High price to pay for convenience
Convenience checks are an easy way to obtain a loan, pay bills, or transfer balances to your account.
But you should exercise caution when using those checks, which most of us receive with our credit card statements each month.
They are “cash advances” that come with high costs and potential pitfalls.
When using a convenience check, it’s essential to make sure that the amount will not put you over your limit for cash advances.
If this happens, your credit card company may not honor the check, triggering overdraft and other fees.
If you use convenience checks, expect a transaction fee that can be a significant percent of the amount of each check.
If the fee is four percent, you will pay $4 to write a $100 check or $40 for a $1,000 check.
In addition to a transaction fee, the interest rate on the advance may be considerably higher-perhaps twice as much-than on a purchase made using your card.
Many people do not realize that consumer protection laws relating to credit card purchases do not exist for convenience checks.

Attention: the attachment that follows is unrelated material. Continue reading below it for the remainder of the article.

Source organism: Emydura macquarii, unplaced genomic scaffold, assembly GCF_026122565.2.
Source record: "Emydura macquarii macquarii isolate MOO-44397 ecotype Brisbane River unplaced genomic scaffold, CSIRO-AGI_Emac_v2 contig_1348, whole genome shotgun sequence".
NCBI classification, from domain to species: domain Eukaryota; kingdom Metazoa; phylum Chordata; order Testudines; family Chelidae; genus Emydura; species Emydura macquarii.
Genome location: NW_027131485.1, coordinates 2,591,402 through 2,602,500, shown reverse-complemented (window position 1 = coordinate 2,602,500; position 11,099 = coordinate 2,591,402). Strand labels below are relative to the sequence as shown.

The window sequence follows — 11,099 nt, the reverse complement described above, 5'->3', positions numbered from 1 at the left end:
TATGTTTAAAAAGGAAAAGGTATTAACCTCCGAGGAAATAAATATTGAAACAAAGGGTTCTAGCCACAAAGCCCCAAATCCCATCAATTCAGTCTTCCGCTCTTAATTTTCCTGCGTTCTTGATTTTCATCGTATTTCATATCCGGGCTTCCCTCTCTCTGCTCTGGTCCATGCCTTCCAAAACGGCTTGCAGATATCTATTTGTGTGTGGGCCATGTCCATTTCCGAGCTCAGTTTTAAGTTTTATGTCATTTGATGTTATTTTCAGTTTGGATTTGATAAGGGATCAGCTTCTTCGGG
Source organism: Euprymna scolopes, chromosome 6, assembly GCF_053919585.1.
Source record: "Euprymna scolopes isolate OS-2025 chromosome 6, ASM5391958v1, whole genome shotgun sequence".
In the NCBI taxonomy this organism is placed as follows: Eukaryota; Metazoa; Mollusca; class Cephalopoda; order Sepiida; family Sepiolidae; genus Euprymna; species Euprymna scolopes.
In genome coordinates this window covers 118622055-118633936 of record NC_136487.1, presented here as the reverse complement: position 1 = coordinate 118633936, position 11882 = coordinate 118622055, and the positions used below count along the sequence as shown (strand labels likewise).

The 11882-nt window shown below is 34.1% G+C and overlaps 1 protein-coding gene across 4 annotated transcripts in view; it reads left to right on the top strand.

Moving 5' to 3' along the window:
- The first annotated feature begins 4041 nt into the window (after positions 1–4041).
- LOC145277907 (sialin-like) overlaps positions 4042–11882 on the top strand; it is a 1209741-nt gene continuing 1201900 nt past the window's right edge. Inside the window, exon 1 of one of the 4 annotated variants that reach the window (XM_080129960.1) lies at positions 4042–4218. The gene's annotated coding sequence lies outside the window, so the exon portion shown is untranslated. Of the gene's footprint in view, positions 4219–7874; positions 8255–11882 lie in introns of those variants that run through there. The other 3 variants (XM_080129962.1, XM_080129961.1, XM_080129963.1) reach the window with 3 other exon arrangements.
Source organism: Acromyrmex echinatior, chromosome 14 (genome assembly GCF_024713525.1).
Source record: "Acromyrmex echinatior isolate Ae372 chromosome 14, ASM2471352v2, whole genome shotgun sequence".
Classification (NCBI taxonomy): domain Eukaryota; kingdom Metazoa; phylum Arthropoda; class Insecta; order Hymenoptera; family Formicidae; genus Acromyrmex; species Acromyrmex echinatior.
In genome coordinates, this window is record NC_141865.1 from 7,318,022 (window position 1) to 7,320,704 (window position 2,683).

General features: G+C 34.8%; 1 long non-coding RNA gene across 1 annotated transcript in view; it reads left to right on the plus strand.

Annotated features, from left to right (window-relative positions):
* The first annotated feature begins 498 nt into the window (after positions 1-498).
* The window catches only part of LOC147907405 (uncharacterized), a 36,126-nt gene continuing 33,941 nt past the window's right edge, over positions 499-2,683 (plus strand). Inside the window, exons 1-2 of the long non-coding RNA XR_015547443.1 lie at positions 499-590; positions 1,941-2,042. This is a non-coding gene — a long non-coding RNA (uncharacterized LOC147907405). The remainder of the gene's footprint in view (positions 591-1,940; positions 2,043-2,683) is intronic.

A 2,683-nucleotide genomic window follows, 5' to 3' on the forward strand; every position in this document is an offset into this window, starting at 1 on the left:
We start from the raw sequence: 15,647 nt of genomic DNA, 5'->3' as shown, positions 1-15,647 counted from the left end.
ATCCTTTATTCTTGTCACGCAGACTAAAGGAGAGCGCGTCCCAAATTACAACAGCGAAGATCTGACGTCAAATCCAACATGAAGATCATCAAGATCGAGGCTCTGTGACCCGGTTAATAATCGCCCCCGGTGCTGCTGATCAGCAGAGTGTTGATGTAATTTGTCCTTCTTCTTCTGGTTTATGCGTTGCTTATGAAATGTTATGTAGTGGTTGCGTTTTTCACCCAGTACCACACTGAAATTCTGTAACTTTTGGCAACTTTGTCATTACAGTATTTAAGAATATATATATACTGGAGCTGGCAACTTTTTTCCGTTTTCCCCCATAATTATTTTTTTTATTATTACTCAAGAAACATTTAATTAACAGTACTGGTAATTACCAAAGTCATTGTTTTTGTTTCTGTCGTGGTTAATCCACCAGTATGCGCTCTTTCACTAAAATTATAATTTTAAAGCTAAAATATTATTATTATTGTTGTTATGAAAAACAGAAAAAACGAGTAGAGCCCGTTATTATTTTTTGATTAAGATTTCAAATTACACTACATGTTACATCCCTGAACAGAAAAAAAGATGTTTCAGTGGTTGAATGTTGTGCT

Under the Fair Credit Billing Act, you may be able to withhold payment on defective goods.
But this does not apply to convenience checks, even though they are related to your credit card account.
What should you do if you receive convenience checks and prefer not to use them?
The answer is simple. Shred them immediately. Thieves routinely go through trash looking for valuable documents.
A permanent solution is to request your card company to stop sending you convenience checks.
This eliminates the risk of the checks being stolen and, more importantly, discourages their use as an easy solution to a financial problem.
Remember that convenience checks can be an expensive means to quick cash. Most people should use them sparingly — if at all.